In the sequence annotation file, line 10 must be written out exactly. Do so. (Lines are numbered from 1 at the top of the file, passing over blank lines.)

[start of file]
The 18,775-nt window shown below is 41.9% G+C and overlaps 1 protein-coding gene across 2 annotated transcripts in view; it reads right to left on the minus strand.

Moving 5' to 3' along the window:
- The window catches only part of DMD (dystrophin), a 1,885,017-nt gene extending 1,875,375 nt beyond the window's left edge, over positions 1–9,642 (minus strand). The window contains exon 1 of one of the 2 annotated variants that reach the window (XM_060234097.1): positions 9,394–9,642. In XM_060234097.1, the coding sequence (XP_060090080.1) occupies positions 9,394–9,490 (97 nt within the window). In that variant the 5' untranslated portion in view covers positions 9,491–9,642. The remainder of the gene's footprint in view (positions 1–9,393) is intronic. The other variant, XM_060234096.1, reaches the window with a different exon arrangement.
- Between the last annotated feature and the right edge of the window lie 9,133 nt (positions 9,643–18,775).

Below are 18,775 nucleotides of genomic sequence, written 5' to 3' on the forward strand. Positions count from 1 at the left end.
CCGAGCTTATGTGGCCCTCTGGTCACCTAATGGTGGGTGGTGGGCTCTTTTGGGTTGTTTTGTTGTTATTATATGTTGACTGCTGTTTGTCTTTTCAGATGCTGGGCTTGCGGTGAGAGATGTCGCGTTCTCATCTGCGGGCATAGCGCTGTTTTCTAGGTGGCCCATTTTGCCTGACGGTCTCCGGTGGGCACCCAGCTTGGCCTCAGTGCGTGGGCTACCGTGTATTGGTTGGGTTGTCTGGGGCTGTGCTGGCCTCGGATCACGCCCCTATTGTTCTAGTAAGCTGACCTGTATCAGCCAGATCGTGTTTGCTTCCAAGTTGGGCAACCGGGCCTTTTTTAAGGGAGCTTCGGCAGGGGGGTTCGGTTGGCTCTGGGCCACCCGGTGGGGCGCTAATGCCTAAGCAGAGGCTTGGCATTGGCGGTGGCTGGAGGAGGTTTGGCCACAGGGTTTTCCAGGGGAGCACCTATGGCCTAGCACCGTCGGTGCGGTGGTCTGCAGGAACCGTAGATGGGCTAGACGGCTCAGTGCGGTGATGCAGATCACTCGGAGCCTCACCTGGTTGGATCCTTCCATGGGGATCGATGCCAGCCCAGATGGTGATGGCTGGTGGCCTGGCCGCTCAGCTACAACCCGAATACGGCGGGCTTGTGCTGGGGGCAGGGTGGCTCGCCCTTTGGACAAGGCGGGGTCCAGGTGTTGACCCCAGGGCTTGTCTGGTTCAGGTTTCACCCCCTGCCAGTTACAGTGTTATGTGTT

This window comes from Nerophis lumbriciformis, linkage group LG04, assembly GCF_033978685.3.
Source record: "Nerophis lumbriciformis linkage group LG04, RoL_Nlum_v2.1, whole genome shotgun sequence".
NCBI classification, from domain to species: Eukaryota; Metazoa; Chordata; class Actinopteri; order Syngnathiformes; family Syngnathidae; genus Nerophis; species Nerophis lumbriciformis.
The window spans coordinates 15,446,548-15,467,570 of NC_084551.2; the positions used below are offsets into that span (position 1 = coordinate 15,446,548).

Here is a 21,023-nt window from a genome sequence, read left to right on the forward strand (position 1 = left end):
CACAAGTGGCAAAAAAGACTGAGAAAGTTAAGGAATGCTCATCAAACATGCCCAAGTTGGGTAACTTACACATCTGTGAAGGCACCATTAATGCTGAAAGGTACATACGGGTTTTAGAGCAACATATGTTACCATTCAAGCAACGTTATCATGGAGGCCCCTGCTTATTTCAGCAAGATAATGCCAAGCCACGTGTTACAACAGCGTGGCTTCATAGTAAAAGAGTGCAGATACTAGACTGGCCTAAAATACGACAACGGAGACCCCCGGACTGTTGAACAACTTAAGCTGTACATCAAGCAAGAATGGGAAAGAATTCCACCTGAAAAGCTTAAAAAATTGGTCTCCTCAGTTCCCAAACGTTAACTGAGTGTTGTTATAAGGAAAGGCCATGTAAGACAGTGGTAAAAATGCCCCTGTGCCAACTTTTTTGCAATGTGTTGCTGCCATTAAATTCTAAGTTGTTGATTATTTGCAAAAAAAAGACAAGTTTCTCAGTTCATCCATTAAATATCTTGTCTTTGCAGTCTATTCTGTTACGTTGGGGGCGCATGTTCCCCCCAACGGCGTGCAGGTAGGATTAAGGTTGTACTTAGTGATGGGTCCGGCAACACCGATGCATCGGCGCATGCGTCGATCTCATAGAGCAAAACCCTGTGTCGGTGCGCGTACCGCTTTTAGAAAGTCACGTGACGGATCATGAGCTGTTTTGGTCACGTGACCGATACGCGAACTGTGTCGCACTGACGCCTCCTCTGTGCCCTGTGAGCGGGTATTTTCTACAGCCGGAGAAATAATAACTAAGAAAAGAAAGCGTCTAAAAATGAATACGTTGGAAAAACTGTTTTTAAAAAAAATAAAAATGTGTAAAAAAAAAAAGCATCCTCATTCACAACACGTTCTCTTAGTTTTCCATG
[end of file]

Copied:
The window spans coordinates 15,446,548-15,467,570 of NC_084551.2; the positions used below are offsets into that span (position 1 = coordinate 15,446,548).